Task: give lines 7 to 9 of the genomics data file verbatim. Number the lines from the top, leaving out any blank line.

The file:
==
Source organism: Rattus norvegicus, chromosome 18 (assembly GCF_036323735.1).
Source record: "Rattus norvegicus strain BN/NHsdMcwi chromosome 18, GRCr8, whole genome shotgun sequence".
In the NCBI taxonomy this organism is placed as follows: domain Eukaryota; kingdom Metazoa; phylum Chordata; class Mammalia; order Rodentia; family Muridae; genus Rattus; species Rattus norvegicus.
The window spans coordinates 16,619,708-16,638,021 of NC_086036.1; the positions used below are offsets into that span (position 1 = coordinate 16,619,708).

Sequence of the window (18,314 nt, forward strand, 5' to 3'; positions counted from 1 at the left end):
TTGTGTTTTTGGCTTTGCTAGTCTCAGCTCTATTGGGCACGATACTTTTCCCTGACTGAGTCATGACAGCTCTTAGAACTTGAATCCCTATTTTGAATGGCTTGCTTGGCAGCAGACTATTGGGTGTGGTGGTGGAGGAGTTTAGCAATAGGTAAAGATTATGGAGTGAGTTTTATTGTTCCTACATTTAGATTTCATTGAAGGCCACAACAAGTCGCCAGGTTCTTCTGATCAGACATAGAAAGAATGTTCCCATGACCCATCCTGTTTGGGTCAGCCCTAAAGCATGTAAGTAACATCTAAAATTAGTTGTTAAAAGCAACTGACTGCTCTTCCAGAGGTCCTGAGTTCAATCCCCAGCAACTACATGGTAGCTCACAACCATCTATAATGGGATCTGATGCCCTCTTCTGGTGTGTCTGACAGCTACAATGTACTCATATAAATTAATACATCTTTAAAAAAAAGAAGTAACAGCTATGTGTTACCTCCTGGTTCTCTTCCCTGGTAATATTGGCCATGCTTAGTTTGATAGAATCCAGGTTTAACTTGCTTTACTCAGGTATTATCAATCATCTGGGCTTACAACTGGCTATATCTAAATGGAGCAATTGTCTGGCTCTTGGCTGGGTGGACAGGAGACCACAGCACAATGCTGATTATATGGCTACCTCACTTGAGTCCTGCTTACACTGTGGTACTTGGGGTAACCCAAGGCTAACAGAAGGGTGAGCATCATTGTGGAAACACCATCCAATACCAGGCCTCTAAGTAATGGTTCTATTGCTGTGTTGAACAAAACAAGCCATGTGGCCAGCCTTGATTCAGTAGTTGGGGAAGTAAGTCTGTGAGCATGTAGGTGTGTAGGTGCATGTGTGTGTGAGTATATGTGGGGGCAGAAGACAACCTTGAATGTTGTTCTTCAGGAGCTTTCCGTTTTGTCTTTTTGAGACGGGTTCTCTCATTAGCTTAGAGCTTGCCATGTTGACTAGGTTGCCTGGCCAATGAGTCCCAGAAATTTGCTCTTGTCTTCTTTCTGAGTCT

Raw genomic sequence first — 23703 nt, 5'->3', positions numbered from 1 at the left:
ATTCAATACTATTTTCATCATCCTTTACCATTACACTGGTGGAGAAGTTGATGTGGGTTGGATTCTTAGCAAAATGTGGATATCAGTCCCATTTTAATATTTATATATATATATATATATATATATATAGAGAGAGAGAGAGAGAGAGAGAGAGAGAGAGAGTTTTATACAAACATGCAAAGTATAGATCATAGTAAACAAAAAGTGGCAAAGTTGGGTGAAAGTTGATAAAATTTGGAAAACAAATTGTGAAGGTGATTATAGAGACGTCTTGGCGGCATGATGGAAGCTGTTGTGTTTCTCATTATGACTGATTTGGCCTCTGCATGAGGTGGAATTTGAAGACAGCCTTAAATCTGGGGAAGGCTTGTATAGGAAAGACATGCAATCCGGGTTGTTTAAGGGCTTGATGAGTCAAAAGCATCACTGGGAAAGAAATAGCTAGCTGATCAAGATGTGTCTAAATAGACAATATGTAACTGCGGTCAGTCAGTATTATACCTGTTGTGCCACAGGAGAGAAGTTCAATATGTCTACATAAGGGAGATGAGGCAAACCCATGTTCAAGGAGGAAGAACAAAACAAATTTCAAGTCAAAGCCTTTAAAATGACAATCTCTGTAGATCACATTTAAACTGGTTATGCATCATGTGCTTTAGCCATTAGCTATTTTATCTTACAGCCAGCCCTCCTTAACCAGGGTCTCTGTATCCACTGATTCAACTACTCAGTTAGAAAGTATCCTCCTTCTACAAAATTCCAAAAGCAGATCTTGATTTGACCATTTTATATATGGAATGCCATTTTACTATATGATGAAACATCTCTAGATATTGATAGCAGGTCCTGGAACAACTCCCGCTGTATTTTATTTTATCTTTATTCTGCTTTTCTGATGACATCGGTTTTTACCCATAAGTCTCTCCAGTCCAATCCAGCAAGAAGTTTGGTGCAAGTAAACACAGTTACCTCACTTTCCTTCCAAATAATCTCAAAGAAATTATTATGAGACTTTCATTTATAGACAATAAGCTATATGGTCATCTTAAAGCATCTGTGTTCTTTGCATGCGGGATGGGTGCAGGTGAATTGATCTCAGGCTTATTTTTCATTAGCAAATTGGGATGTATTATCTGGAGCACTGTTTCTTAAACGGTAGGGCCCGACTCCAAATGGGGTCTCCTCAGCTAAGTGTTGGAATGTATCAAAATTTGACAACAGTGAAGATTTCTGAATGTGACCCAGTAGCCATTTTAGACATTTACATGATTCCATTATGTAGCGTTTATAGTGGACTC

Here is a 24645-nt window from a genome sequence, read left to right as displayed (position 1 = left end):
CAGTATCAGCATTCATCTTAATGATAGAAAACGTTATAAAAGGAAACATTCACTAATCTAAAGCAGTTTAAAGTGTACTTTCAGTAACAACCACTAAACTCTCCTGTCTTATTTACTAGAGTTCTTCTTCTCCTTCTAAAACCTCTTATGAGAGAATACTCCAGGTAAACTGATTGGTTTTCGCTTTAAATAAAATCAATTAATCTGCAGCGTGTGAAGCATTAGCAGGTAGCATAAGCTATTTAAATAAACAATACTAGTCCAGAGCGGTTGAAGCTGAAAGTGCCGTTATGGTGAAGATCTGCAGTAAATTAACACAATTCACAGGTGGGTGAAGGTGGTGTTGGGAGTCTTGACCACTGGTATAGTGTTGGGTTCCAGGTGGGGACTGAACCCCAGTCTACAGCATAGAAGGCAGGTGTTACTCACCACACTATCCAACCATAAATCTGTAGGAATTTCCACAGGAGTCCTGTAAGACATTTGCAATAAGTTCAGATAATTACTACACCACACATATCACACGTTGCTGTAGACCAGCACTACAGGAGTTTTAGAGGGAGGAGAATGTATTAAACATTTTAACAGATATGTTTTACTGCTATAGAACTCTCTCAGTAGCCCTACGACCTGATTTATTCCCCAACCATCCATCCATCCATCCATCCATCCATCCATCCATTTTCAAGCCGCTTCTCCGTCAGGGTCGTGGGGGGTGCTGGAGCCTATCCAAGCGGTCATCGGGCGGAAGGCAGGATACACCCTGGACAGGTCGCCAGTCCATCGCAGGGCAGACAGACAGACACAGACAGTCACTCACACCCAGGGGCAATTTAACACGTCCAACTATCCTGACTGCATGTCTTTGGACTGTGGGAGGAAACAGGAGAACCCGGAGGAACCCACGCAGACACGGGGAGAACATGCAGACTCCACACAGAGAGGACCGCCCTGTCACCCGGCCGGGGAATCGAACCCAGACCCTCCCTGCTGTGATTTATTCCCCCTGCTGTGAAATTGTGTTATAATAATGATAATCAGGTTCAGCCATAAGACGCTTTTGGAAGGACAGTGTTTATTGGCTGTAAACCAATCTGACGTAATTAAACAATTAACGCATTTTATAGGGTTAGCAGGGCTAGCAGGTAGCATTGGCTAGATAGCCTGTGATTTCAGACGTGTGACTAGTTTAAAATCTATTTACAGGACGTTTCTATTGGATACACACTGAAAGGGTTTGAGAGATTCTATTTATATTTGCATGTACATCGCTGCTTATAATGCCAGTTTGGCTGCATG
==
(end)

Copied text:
Raw genomic sequence first — 23703 nt, 5'->3', positions numbered from 1 at the left:
ATTCAATACTATTTTCATCATCCTTTACCATTACACTGGTGGAGAAGTTGATGTGGGTTGGATTCTTAGCAAAATGTGGATATCAGTCCCATTTTAATATTTATATATATATATATATATATATATATAGAGAGAGAGAGAGAGAGAGAGAGAGAGAGAGAGTTTTATACAAACATGCAAAGTATAGATCATAGTAAACAAAAAGTGGCAAAGTTGGGTGAAAGTTGATAAAATTTGGAAAACAAATTGTGAAGGTGATTATAGAGACGTCTTGGCGGCATGATGGAAGCTGTTGTGTTTCTCATTATGACTGATTTGGCCTCTGCATGAGGTGGAATTTGAAGACAGCCTTAAATCTGGGGAAGGCTTGTATAGGAAAGACATGCAATCCGGGTTGTTTAAGGGCTTGATGAGTCAAAAGCATCACTGGGAAAGAAATAGCTAGCTGATCAAGATGTGTCTAAATAGACAATATGTAACTGCGGTCAGTCAGTATTATACCTGTTGTGCCACAGGAGAGAAGTTCAATATGTCTACATAAGGGAGATGAGGCAAACCCATGTTCAAGGAGGAAGAACAAAACAAATTTCAAGTCAAAGCCTTTAAAATGACAATCTCTGTAGATCACATTTAAACTGGTTATGCATCATGTGCTTTAGCCATTAGCTATTTTATCTTACAGCCAGCCCTCCTTAACCAGGGTCTCTGTATCCACTGATTCAACTACTCAGTTAGAAAGTATCCTCCTTCTACAAAATTCCAAAAGCAGATCTTGATTTGACCATTTTATATATGGAATGCCATTTTACTATATGATGAAACATCTCTAGATATTGATAGCAGGTCCTGGAACAACTCCCGCTGTATTTTATTTTATCTTTATTCTGCTTTTCTGATGACATCGGTTTTTACCCATAAGTCTCTCCAGTCCAATCCAGCAAGAAGTTTGGTGCAAGTAAACACAGTTACCTCACTTTCCTTCCAAATAATCTCAAAGAAATTATTATGAGACTTTCATTTATAGACAATAAGCTATATGGTCATCTTAAAGCATCTGTGTTCTTTGCATGCGGGATGGGTGCAGGTGAATTGATCTCAGGCTTATTTTTCATTAGCAAATTGGGATGTATTATCTGGAGCACTGTTTCTTAAACGGTAGGGCCCGACTCCAAATGGGGTCTCCTCAGCTAAGTGTTGGAATGTATCAAAATTTGACAACAGTGAAGATTTCTGAATGTGACCCAGTAGCCATTTTAGACATTTACATGATTCCATTATGTAGCGTTTATAGTGGACTC

Here is a 24645-nt window from a genome sequence, read left to right as displayed (position 1 = left end):